“I know, man, but I can not just run away. That would be cowardly.”

“Cowardly, yes. But would you rather die?”

Would two gang members really speak this way? If it doesn’t sound realistic to you, it won’t sound good to editors either. And that’s who you need to impress. If you would like help proofreading your writing so you can be sure of getting a good read (or if you would like to know how we can target your writing to the best-suited agents and editors), please visit our home page to learn more. And remember: good punctuation in dialogue is imperative to publication!

11 Responses to How To Punctuate Dialogue in Fiction and Nonfiction

  1. Dear Leanne,

    Great question! We think you’re asking about constructions like this:

    “I don’t know,” he said. “It’s up to you.”

    “I don’t know,” he said, “but it’s worth looking into.”

    “It all depends,” he said as he smiled, “on how many people arrive.”

    The pattern of capitalization is pretty logical. If it’s a new sentence, the first letter gets capped. If it’s not a new sentence, no caps.

    You can learn more about this here: http://www.writersrelief.com/blog/2008/03/deciphering-dialogue/.

  2. If a speech tag interrupts a sentence is the first word following the speech tag capitalized? What is the rule for that? Thanks Much.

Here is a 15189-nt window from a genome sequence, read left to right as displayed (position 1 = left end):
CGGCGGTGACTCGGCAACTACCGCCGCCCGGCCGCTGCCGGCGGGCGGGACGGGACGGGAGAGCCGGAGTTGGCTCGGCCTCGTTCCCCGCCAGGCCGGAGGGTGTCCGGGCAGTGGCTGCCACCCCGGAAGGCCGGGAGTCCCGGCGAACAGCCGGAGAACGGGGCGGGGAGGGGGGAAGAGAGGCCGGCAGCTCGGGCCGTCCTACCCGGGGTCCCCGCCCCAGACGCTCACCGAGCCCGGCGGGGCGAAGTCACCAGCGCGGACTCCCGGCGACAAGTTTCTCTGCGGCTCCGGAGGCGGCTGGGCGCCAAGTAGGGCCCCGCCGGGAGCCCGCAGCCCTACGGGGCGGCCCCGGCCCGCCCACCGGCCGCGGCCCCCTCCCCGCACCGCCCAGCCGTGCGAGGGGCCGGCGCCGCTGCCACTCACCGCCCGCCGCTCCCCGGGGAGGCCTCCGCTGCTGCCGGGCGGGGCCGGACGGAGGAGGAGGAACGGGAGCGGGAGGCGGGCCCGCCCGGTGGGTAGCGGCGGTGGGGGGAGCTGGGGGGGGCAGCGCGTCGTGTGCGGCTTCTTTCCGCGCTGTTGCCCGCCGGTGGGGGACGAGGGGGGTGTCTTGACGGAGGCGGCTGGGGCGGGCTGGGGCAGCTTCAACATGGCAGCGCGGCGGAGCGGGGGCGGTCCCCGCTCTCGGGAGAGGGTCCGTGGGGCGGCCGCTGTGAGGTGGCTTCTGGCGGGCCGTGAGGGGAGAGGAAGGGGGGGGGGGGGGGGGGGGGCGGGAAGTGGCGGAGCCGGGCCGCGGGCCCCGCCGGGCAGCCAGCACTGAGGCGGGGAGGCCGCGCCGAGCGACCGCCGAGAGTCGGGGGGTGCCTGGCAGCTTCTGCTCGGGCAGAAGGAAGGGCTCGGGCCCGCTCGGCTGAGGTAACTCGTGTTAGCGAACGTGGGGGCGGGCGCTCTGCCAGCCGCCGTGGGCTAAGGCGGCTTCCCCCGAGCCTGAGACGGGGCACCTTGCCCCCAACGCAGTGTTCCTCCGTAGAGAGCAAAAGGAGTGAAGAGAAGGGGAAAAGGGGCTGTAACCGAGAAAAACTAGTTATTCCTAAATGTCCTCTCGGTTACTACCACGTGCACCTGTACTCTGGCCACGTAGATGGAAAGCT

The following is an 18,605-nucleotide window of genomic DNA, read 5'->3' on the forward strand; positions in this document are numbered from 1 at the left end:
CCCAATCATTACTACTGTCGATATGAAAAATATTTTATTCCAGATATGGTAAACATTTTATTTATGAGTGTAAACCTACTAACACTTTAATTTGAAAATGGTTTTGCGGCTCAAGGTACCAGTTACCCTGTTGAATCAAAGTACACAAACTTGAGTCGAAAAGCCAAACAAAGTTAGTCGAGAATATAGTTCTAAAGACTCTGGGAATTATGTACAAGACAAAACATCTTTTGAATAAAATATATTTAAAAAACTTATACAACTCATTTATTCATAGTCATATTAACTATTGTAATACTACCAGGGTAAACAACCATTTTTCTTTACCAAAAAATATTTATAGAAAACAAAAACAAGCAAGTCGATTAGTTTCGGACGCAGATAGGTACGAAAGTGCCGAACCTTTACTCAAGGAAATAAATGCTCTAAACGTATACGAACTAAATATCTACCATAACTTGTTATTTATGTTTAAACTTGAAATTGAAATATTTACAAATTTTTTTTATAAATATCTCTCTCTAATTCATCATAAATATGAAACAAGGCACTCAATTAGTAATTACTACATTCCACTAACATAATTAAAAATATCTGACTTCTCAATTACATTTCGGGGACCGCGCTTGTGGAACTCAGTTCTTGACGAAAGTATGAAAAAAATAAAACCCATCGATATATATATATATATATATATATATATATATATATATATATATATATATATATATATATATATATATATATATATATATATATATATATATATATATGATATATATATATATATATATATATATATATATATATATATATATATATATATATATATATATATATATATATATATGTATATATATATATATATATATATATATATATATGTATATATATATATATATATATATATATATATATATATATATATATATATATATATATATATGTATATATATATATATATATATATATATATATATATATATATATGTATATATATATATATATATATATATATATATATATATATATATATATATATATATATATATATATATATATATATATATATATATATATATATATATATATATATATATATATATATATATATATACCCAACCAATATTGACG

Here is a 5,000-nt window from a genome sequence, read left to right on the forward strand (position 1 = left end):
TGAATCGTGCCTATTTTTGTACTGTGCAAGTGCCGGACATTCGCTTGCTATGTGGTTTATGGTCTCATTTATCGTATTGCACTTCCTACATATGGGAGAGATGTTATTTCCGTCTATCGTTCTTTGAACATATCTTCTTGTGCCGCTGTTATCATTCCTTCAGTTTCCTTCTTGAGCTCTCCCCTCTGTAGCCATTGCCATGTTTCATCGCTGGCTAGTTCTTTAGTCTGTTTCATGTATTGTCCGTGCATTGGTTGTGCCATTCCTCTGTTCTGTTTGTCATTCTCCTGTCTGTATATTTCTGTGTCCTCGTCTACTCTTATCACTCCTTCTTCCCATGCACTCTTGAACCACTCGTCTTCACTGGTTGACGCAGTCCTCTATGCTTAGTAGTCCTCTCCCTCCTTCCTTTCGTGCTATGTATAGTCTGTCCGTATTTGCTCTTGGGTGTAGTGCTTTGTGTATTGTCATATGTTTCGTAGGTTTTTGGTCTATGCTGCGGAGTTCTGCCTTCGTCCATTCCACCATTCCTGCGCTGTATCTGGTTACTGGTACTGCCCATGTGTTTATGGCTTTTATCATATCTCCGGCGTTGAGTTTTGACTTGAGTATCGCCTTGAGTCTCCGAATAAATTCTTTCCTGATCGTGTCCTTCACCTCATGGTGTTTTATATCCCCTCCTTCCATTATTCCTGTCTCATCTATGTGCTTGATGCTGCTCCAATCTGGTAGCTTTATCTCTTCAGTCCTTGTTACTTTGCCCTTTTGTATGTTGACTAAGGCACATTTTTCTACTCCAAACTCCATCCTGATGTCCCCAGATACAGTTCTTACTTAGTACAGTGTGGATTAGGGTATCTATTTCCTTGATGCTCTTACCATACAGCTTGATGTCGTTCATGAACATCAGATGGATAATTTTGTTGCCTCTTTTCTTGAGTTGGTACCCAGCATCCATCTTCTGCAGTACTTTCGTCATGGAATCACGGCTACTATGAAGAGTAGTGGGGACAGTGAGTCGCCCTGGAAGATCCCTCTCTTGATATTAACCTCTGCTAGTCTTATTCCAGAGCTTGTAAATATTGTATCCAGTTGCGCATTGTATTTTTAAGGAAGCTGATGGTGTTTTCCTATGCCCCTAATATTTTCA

3. Pepper, We can’t give you a definitive answer without seeing the text in question. What we can do is direct you to two articles that might contain the information you seek. For information regarding dialogue that goes on for multiple paragraphs, please read our article, Further Notes On Punctuating Dialogue. Also read our article, Punctuation and Quoted Material, for information on double and single quotation marks. We hope this helps!

  4. When you have one character telling a story to another and quoting dialogue, do you use double and single quote marks throughout the long passages of dialogue or only at the beginning and end? Thanks.

  5. Good article. I would like to recommend you read anything by Elmore Leonard. He’s the master of conversation. Also check out his 10 Tips for Great Writing.


  6. My writing coach told us to "write the way people really talk, even though it may be grammatically incorrect." Such as, "Us older people take time with these things", although the correct first word should be "We".